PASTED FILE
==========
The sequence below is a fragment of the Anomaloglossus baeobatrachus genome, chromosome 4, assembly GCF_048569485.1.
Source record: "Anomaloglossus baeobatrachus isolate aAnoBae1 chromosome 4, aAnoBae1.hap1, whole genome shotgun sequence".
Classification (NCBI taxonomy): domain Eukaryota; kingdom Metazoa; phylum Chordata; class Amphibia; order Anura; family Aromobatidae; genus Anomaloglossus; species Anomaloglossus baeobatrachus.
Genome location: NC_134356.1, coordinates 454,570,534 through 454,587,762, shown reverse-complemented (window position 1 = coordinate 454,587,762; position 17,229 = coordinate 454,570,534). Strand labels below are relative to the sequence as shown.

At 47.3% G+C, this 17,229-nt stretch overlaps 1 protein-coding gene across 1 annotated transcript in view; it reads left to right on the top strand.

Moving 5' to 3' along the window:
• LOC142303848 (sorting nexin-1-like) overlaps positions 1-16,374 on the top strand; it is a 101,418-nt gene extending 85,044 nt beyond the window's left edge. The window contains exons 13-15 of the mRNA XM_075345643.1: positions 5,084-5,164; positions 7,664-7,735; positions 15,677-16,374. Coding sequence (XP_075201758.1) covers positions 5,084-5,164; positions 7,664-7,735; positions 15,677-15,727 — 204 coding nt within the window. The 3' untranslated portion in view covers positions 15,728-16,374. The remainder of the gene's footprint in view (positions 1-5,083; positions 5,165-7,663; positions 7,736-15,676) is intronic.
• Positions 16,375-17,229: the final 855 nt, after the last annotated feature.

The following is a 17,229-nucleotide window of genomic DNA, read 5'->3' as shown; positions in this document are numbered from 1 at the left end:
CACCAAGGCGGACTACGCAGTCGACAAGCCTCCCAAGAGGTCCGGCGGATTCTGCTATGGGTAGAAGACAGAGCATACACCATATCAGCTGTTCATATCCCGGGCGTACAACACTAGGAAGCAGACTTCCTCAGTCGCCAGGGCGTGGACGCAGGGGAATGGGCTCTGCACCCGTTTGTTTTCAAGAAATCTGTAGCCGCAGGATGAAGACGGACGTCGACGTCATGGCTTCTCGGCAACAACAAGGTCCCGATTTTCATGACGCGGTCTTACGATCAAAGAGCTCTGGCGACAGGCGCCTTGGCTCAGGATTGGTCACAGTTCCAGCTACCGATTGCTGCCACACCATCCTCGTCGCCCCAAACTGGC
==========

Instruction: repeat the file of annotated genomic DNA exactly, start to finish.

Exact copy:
The sequence below is a fragment of the Anomaloglossus baeobatrachus genome, chromosome 4, assembly GCF_048569485.1.
Source record: "Anomaloglossus baeobatrachus isolate aAnoBae1 chromosome 4, aAnoBae1.hap1, whole genome shotgun sequence".
Classification (NCBI taxonomy): domain Eukaryota; kingdom Metazoa; phylum Chordata; class Amphibia; order Anura; family Aromobatidae; genus Anomaloglossus; species Anomaloglossus baeobatrachus.
Genome location: NC_134356.1, coordinates 454,570,534 through 454,587,762, shown reverse-complemented (window position 1 = coordinate 454,587,762; position 17,229 = coordinate 454,570,534). Strand labels below are relative to the sequence as shown.

At 47.3% G+C, this 17,229-nt stretch overlaps 1 protein-coding gene across 1 annotated transcript in view; it reads left to right on the top strand.

Moving 5' to 3' along the window:
• LOC142303848 (sorting nexin-1-like) overlaps positions 1-16,374 on the top strand; it is a 101,418-nt gene extending 85,044 nt beyond the window's left edge. The window contains exons 13-15 of the mRNA XM_075345643.1: positions 5,084-5,164; positions 7,664-7,735; positions 15,677-16,374. Coding sequence (XP_075201758.1) covers positions 5,084-5,164; positions 7,664-7,735; positions 15,677-15,727 — 204 coding nt within the window. The 3' untranslated portion in view covers positions 15,728-16,374. The remainder of the gene's footprint in view (positions 1-5,083; positions 5,165-7,663; positions 7,736-15,676) is intronic.
• Positions 16,375-17,229: the final 855 nt, after the last annotated feature.

The following is a 17,229-nucleotide window of genomic DNA, read 5'->3' as shown; positions in this document are numbered from 1 at the left end:
CACCAAGGCGGACTACGCAGTCGACAAGCCTCCCAAGAGGTCCGGCGGATTCTGCTATGGGTAGAAGACAGAGCATACACCATATCAGCTGTTCATATCCCGGGCGTACAACACTAGGAAGCAGACTTCCTCAGTCGCCAGGGCGTGGACGCAGGGGAATGGGCTCTGCACCCGTTTGTTTTCAAGAAATCTGTAGCCGCAGGATGAAGACGGACGTCGACGTCATGGCTTCTCGGCAACAACAAGGTCCCGATTTTCATGACGCGGTCTTACGATCAAAGAGCTCTGGCGACAGGCGCCTTGGCTCAGGATTGGTCACAGTTCCAGCTACCGATTGCTGCCACACCATCCTCGTCGCCCCAAACTGGC